Misdirected education spend holding back economic growth, says CDB head
DR WARREN Smith, president of the Caribbean Development Bank (CDB), says the region has done a poor job of investing in and developing its human capital, and has suffered for it, as evidenced by its anaemic economic growth.
On Wednesday, the banker urged a rethink of institutional investment in human resources, including more useful training, as one way to leverage better returns from capital outlay.
"I suspect very strongly that the technology and the innovation are not being sufficiently or adequately supported by the human capital that is required," said Smith in a presentation at the 10th annual Regional Investments and Capital Markets Conference hosted by the Jamaica Stock Exchange.
Comparing average growth rates achieved by a number of different Caribbean countries and some Asian countries, Smith said: "St Kitts-Nevis and Belize stand out as having the highest investment levels in relation to GDP among Caribbean countries, but when you compare St Kitts-Nevis' growth rates to places like India and China, in fact, what you will find is that their growth rates are substantially below India and China."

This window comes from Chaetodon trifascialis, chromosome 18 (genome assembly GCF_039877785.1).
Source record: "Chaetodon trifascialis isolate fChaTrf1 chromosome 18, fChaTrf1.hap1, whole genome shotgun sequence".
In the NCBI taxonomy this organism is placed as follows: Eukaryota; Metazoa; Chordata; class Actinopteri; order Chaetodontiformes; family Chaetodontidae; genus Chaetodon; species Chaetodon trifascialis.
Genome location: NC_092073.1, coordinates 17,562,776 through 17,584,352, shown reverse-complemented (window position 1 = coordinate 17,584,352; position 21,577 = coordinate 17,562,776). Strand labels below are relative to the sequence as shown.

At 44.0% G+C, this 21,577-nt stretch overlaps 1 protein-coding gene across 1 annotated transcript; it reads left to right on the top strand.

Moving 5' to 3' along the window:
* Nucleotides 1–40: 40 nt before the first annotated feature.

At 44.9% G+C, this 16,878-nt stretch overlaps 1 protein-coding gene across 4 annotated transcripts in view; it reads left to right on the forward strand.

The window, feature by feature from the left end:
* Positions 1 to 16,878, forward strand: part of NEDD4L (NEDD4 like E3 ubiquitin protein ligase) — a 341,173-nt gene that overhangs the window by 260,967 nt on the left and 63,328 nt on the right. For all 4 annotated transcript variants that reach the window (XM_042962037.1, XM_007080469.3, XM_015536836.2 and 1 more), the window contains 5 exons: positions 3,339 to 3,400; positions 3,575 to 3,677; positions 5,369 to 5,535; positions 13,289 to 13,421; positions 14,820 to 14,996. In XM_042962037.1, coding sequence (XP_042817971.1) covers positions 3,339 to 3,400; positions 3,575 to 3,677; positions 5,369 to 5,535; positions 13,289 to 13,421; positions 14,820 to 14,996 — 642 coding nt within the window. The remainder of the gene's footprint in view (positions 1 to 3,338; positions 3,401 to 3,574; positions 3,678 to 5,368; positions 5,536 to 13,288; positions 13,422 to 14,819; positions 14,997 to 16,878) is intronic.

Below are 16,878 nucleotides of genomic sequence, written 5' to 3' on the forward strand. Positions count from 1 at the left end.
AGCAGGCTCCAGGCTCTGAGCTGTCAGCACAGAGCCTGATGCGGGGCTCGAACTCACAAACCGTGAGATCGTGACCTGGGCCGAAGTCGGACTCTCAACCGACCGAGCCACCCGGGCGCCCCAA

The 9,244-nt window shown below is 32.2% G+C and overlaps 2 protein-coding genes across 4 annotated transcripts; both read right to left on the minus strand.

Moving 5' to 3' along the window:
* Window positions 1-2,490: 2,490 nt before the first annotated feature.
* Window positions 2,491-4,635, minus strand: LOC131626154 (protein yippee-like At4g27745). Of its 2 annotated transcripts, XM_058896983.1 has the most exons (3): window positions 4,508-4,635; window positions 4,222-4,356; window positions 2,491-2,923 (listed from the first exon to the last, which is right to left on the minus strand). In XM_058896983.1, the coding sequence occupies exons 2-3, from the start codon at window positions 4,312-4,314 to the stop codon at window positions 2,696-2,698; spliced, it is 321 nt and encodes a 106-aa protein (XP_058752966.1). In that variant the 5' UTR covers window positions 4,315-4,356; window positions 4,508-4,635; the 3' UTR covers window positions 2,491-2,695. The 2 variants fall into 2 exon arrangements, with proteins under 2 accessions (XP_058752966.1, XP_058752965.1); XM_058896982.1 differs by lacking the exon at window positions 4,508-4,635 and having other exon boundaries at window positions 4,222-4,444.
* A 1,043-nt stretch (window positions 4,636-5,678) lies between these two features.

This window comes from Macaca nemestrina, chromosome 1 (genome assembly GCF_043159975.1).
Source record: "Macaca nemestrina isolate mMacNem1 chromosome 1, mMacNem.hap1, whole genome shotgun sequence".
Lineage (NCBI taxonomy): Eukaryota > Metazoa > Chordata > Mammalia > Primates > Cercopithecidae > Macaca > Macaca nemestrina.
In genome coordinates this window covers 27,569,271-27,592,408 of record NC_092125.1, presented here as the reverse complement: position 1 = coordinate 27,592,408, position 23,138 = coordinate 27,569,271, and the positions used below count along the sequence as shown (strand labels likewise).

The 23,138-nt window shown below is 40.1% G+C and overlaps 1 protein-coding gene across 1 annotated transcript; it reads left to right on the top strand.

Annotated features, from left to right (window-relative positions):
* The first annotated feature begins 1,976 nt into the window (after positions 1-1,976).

The twin-island Caribbean nation grew at a rate of 4.2 per cent in 2013; while China's economy expanded at a rate of 7.7 per cent, according to World Bank data.
"The lower investment cannot explain the growth rate," the CDB head added. "A number of studies have shown that it is the efficiency of that investment, which is not very great. In other words, we are not getting the bang for the investment buck," he said.
Alongside the region's indebtedness, another structural factor blocking growth, the development banker said, was the wrong type of education, noting that while the region boasts high literacy rates, it was lagging in education in science and technology.
"The type of education that we have spent so much time and money on is not necessarily appropriate for the needs of the economy. There has been underinvestment in what has been referred to as STEM - that is science, technology, engineering and mathematics. So, that is something we need to work on," he said.
Looking as well to what he described as the structural factors relating to doing business, he said that while the Caribbean looks to Singapore as its benchmark, it falls "substantively short of where Singapore is, notwithstanding the developments which have taken place, especially here in Jamaica. There is still much work to be done," he declared.
He adds that while the CDB itself continues to fund education and training, and provide technical assistance, removing the structural impediments will require investment in technology and innovation by countries in the region.